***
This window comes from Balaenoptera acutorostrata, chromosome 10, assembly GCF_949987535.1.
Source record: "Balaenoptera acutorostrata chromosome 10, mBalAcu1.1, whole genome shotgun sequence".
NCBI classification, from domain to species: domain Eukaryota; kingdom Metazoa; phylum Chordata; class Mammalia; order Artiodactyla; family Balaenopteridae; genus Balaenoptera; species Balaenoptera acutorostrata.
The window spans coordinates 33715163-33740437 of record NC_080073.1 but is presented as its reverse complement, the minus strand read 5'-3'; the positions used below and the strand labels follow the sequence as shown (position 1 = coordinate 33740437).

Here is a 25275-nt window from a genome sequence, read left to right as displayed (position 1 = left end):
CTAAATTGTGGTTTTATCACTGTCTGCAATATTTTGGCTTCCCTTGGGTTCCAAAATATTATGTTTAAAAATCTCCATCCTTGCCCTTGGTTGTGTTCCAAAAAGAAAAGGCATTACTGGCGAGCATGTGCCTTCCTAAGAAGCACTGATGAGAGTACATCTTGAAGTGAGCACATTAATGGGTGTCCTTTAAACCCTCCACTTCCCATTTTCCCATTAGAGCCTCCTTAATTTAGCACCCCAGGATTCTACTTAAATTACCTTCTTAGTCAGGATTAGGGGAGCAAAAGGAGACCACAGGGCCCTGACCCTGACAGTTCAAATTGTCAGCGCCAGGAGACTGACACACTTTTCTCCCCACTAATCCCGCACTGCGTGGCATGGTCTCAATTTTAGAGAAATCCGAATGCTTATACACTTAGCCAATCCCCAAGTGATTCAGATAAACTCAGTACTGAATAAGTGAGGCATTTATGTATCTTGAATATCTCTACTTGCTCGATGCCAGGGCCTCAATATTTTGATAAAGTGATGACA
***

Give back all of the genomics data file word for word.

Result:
This window comes from Balaenoptera acutorostrata, chromosome 10, assembly GCF_949987535.1.
Source record: "Balaenoptera acutorostrata chromosome 10, mBalAcu1.1, whole genome shotgun sequence".
NCBI classification, from domain to species: domain Eukaryota; kingdom Metazoa; phylum Chordata; class Mammalia; order Artiodactyla; family Balaenopteridae; genus Balaenoptera; species Balaenoptera acutorostrata.
The window spans coordinates 33715163-33740437 of record NC_080073.1 but is presented as its reverse complement, the minus strand read 5'-3'; the positions used below and the strand labels follow the sequence as shown (position 1 = coordinate 33740437).

Here is a 25275-nt window from a genome sequence, read left to right as displayed (position 1 = left end):
CTAAATTGTGGTTTTATCACTGTCTGCAATATTTTGGCTTCCCTTGGGTTCCAAAATATTATGTTTAAAAATCTCCATCCTTGCCCTTGGTTGTGTTCCAAAAAGAAAAGGCATTACTGGCGAGCATGTGCCTTCCTAAGAAGCACTGATGAGAGTACATCTTGAAGTGAGCACATTAATGGGTGTCCTTTAAACCCTCCACTTCCCATTTTCCCATTAGAGCCTCCTTAATTTAGCACCCCAGGATTCTACTTAAATTACCTTCTTAGTCAGGATTAGGGGAGCAAAAGGAGACCACAGGGCCCTGACCCTGACAGTTCAAATTGTCAGCGCCAGGAGACTGACACACTTTTCTCCCCACTAATCCCGCACTGCGTGGCATGGTCTCAATTTTAGAGAAATCCGAATGCTTATACACTTAGCCAATCCCCAAGTGATTCAGATAAACTCAGTACTGAATAAGTGAGGCATTTATGTATCTTGAATATCTCTACTTGCTCGATGCCAGGGCCTCAATATTTTGATAAAGTGATGACA